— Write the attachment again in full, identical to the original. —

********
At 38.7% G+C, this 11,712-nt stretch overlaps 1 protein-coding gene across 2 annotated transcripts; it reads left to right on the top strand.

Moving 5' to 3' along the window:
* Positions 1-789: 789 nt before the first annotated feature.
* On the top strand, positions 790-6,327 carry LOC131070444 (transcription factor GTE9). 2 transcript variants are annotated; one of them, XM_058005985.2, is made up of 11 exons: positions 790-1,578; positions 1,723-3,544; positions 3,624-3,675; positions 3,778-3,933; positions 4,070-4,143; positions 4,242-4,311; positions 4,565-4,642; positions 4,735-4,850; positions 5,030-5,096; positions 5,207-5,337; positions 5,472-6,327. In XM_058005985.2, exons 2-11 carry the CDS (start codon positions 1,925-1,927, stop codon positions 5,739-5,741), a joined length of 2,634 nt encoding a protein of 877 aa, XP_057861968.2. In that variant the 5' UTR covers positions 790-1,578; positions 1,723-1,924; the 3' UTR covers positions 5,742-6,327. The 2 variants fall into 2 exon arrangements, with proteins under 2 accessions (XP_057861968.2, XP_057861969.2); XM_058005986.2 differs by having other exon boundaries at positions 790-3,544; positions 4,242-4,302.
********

At 38.7% G+C, this 11,712-nt stretch overlaps 1 protein-coding gene across 2 annotated transcripts; it reads left to right on the top strand.

Moving 5' to 3' along the window:
* Positions 1-789: 789 nt before the first annotated feature.
* On the top strand, positions 790-6,327 carry LOC131070444 (transcription factor GTE9). 2 transcript variants are annotated; one of them, XM_058005985.2, is made up of 11 exons: positions 790-1,578; positions 1,723-3,544; positions 3,624-3,675; positions 3,778-3,933; positions 4,070-4,143; positions 4,242-4,311; positions 4,565-4,642; positions 4,735-4,850; positions 5,030-5,096; positions 5,207-5,337; positions 5,472-6,327. In XM_058005985.2, exons 2-11 carry the CDS (start codon positions 1,925-1,927, stop codon positions 5,739-5,741), a joined length of 2,634 nt encoding a protein of 877 aa, XP_057861968.2. In that variant the 5' UTR covers positions 790-1,578; positions 1,723-1,924; the 3' UTR covers positions 5,742-6,327. The 2 variants fall into 2 exon arrangements, with proteins under 2 accessions (XP_057861968.2, XP_057861969.2); XM_058005986.2 differs by having other exon boundaries at positions 790-3,544; positions 4,242-4,302.